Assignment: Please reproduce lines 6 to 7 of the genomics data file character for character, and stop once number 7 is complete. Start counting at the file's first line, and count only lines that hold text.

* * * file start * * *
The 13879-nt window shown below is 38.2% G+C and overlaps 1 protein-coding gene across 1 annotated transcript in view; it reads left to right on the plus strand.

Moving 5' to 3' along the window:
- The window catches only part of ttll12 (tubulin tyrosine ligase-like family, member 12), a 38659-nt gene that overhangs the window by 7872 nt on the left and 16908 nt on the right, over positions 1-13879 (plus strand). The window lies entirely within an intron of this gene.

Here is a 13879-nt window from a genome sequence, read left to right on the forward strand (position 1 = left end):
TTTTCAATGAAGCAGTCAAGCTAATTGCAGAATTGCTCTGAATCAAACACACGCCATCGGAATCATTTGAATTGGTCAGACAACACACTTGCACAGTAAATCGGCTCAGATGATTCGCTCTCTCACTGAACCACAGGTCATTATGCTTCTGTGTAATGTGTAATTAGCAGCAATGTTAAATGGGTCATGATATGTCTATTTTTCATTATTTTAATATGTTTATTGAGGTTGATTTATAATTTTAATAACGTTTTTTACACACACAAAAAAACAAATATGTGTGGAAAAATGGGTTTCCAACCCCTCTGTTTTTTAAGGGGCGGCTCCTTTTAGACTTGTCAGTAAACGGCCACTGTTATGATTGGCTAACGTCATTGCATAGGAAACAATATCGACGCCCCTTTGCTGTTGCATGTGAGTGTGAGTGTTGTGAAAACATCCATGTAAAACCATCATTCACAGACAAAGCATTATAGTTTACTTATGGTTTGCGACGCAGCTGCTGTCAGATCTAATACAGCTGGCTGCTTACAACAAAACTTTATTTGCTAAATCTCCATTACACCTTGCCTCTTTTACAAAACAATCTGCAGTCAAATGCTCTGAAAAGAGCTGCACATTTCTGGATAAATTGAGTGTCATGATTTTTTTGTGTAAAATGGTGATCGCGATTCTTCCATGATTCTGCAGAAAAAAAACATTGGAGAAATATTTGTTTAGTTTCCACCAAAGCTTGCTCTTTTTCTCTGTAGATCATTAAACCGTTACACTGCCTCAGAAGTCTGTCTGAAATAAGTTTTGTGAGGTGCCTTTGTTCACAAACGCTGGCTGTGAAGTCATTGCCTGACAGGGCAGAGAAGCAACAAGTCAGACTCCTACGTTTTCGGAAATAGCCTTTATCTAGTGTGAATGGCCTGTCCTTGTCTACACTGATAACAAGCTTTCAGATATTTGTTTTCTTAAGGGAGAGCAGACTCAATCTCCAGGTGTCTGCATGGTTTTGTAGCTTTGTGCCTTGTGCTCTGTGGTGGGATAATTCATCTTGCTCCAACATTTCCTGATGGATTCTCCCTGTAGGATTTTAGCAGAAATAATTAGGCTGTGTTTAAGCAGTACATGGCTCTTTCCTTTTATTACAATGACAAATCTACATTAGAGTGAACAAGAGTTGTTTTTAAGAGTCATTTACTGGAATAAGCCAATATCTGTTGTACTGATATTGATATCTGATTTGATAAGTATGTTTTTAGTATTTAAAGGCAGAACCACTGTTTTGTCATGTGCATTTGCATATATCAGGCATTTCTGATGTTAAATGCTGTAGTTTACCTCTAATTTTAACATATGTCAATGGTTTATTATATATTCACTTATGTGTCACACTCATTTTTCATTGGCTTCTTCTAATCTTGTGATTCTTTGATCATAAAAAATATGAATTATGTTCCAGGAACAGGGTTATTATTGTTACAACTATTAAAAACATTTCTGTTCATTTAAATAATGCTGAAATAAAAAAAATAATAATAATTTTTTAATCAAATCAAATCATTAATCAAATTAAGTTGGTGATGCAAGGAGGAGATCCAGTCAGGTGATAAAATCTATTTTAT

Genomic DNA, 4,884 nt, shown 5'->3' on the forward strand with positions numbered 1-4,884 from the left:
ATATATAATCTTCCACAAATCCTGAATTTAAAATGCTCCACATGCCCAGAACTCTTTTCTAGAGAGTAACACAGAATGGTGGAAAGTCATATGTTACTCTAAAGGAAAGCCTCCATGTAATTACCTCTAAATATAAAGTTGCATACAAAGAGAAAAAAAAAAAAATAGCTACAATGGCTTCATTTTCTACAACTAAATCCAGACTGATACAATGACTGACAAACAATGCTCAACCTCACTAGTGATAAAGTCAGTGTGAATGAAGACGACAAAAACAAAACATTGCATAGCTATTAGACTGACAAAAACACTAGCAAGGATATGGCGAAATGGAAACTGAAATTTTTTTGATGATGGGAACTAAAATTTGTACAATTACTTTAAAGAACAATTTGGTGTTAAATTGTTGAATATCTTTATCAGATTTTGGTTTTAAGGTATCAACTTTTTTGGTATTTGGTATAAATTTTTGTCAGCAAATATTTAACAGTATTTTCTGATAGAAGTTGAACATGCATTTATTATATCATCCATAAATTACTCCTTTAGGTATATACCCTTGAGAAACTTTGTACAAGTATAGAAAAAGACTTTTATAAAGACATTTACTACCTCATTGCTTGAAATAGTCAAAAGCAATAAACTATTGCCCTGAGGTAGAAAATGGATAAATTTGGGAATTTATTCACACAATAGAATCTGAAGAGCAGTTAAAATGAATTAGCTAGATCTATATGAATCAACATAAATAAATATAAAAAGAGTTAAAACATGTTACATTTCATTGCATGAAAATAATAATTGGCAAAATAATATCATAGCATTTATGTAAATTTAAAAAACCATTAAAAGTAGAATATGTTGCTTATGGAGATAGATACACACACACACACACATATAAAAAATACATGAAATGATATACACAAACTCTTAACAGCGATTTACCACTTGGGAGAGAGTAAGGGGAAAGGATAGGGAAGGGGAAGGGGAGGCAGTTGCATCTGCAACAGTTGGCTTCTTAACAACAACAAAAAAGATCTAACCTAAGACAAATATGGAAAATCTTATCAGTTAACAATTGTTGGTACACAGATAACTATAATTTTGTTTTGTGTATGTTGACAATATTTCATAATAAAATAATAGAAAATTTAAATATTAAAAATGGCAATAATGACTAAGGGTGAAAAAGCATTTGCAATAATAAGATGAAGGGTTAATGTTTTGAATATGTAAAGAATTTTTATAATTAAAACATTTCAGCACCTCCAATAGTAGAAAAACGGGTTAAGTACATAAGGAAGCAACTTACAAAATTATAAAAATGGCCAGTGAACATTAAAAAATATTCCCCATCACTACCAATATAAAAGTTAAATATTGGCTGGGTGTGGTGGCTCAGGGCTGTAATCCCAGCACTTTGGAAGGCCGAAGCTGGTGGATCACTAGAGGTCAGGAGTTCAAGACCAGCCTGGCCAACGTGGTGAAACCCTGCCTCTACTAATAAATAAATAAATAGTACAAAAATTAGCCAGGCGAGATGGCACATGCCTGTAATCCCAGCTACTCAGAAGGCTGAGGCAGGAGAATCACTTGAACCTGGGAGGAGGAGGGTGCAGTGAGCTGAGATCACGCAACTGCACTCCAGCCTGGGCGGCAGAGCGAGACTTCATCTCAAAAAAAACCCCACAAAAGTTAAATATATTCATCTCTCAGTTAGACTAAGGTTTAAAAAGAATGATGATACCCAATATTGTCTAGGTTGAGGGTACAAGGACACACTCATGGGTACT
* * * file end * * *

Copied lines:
Genomic DNA, 4,884 nt, shown 5'->3' on the forward strand with positions numbered 1-4,884 from the left:
ATATATAATCTTCCACAAATCCTGAATTTAAAATGCTCCACATGCCCAGAACTCTTTTCTAGAGAGTAACACAGAATGGTGGAAAGTCATATGTTACTCTAAAGGAAAGCCTCCATGTAATTACCTCTAAATATAAAGTTGCATACAAAGAGAAAAAAAAAAAAATAGCTACAATGGCTTCATTTTCTACAACTAAATCCAGACTGATACAATGACTGACAAACAATGCTCAACCTCACTAGTGATAAAGTCAGTGTGAATGAAGACGACAAAAACAAAACATTGCATAGCTATTAGACTGACAAAAACACTAGCAAGGATATGGCGAAATGGAAACTGAAATTTTTTTGATGATGGGAACTAAAATTTGTACAATTACTTTAAAGAACAATTTGGTGTTAAATTGTTGAATATCTTTATCAGATTTTGGTTTTAAGGTATCAACTTTTTTGGTATTTGGTATAAATTTTTGTCAGCAAATATTTAACAGTATTTTCTGATAGAAGTTGAACATGCATTTATTATATCATCCATAAATTACTCCTTTAGGTATATACCCTTGAGAAACTTTGTACAAGTATAGAAAAAGACTTTTATAAAGACATTTACTACCTCATTGCTTGAAATAGTCAAAAGCAATAAACTATTGCCCTGAGGTAGAAAATGGATAAATTTGGGAATTTATTCACACAATAGAATCTGAAGAGCAGTTAAAATGAATTAGCTAGATCTATATGAATCAACATAAATAAATATAAAAAGAGTTAAAACATGTTACATTTCATTGCATGAAAATAATAATTGGCAAAATAATATCATAGCATTTATGTAAATTTAAAAAACCATTAAAAGTAGAATATGTTGCTTATGGAGATAGATACACACACACACACACATATAAAAAATACATGAAATGATATACACAAACTCTTAACAGCGATTTACCACTTGGGAGAGAGTAAGGGGAAAGGATAGGGAAGGGGAAGGGGAGGCAGTTGCATCTGCAACAGTTGGCTTCTTAACAACAACAAAAAAGATCTAACCTAAGACAAATATGGAAAATCTTATCAGTTAACAATTGTTGGTACACAGATAACTATAATTTTGTTTTGTGTATGTTGACAATATTTCATAATAAAATAATAGAAAATTTAAATATTAAAAATGGCAATAATGACTAAGGGTGAAAAAGCATTTGCAATAATAAGATGAAGGGTTAATGTTTTGAATATGTAAAGAATTTTTATAATTAAAACATTTCAGCACCTCCAATAGTAGAAAAACGGGTTAAGTACATAAGGAAGCAACTTACAAAATTATAAAAATGGCCAGTGAACATTAAAAAATATTCCCCATCACTACCAATATAAAAGTTAAATATTGGCTGGGTGTGGTGGCTCAGGGCTGTAATCCCAGCACTTTGGAAGGCCGAAGCTGGTGGATCACTAGAGGTCAGGAGTTCAAGACCAGCCTGGCCAACGTGGTGAAACCCTGCCTCTACTAATAAATAAATAAATAGTACAAAAATTAGCCAGGCGAGATGGCACATGCCTGTAATCCCAGCTACTCAGAAGGCTGAGGCAGGAGAATCACTTGAACCTGGGAGGAGGAGGGTGCAGTGAGCTGAGATCACGCAACTGCACTCCAGCCTGGGCGGCAGAGCGAGACTTCATCTCAAAAAAAACCCCACAAAAGTTAAATATATTCATCTCTCAGTTAGACTAAGGTTTAAAAAGAATGATGATACCCAATATTGTCTAGGTTGAGGGTACAAGGACACACTCATGGGTACT